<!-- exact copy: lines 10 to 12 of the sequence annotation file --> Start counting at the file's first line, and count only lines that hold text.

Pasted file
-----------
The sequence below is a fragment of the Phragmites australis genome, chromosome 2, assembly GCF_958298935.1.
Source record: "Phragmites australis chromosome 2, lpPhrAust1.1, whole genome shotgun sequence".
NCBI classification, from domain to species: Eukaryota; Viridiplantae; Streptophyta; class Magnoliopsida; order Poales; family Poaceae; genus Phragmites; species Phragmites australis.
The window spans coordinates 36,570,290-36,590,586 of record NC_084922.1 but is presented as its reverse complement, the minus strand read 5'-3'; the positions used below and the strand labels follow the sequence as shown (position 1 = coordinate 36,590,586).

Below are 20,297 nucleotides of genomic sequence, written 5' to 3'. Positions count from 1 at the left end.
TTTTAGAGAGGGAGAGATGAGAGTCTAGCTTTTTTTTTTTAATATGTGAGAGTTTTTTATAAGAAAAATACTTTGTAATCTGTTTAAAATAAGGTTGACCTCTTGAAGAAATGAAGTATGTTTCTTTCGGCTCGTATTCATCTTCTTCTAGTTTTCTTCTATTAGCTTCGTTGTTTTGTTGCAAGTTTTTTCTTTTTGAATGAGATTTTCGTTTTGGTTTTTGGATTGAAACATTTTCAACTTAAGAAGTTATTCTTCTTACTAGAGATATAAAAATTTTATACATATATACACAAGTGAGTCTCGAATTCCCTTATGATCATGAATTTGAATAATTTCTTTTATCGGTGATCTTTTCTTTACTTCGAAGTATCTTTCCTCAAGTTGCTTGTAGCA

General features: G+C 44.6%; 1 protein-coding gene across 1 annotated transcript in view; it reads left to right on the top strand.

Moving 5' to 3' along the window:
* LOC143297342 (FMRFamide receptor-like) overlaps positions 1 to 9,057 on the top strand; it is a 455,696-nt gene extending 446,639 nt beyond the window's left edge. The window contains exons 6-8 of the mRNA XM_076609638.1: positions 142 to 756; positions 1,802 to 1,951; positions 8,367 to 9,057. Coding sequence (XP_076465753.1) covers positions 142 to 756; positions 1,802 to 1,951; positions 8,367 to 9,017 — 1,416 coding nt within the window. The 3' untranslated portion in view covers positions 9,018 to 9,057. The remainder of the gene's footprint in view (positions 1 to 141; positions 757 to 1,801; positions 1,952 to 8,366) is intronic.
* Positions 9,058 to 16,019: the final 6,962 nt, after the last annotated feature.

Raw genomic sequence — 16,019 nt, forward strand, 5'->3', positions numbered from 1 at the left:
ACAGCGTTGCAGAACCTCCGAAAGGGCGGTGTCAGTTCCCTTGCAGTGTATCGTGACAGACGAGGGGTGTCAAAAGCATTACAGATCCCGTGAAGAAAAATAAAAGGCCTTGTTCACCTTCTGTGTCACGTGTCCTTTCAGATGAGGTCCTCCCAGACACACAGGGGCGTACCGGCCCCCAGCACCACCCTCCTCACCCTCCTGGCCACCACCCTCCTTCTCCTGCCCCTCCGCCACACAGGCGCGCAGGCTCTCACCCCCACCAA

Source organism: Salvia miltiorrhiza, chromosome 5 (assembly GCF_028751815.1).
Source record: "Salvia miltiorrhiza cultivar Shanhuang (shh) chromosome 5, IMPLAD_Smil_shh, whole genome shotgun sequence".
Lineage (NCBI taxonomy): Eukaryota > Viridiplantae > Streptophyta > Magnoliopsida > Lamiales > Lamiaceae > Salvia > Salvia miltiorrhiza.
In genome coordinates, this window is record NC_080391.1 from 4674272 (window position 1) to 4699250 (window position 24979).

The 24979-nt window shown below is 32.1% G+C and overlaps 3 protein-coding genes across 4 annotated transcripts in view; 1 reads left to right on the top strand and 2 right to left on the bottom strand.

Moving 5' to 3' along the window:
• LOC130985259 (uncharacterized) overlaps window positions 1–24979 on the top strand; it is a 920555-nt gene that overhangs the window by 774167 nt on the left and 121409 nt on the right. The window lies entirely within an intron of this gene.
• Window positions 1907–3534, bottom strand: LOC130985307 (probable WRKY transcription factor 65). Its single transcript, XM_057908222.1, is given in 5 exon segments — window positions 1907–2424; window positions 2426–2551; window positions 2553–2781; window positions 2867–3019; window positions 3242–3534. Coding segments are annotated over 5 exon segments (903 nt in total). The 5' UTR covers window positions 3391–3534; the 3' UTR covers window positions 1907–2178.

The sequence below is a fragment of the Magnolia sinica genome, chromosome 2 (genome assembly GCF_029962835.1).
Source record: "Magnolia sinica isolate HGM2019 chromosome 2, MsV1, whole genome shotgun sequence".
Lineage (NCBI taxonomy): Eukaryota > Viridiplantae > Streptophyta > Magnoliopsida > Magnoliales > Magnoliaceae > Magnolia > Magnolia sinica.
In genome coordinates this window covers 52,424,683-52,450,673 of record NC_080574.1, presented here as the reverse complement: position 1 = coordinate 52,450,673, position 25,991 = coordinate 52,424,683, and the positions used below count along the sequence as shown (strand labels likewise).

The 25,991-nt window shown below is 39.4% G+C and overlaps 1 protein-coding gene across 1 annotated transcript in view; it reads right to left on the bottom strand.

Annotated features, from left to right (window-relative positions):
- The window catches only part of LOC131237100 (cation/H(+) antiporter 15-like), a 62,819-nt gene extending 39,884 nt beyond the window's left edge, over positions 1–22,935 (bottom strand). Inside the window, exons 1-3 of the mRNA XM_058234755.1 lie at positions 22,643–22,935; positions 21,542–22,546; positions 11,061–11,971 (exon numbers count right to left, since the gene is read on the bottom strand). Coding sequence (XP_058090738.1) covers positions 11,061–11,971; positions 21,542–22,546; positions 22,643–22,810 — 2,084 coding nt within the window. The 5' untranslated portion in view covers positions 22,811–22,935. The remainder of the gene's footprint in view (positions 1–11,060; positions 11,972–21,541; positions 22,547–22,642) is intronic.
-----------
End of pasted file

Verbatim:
* Positions 9,058 to 16,019: the final 6,962 nt, after the last annotated feature.

Raw genomic sequence — 16,019 nt, forward strand, 5'->3', positions numbered from 1 at the left:
ACAGCGTTGCAGAACCTCCGAAAGGGCGGTGTCAGTTCCCTTGCAGTGTATCGTGACAGACGAGGGGTGTCAAAAGCATTACAGATCCCGTGAAGAAAAATAAAAGGCCTTGTTCACCTTCTGTGTCACGTGTCCTTTCAGATGAGGTCCTCCCAGACACACAGGGGCGTACCGGCCCCCAGCACCACCCTCCTCACCCTCCTGGCCACCACCCTCCTTCTCCTGCCCCTCCGCCACACAGGCGCGCAGGCTCTCACCCCCACCAA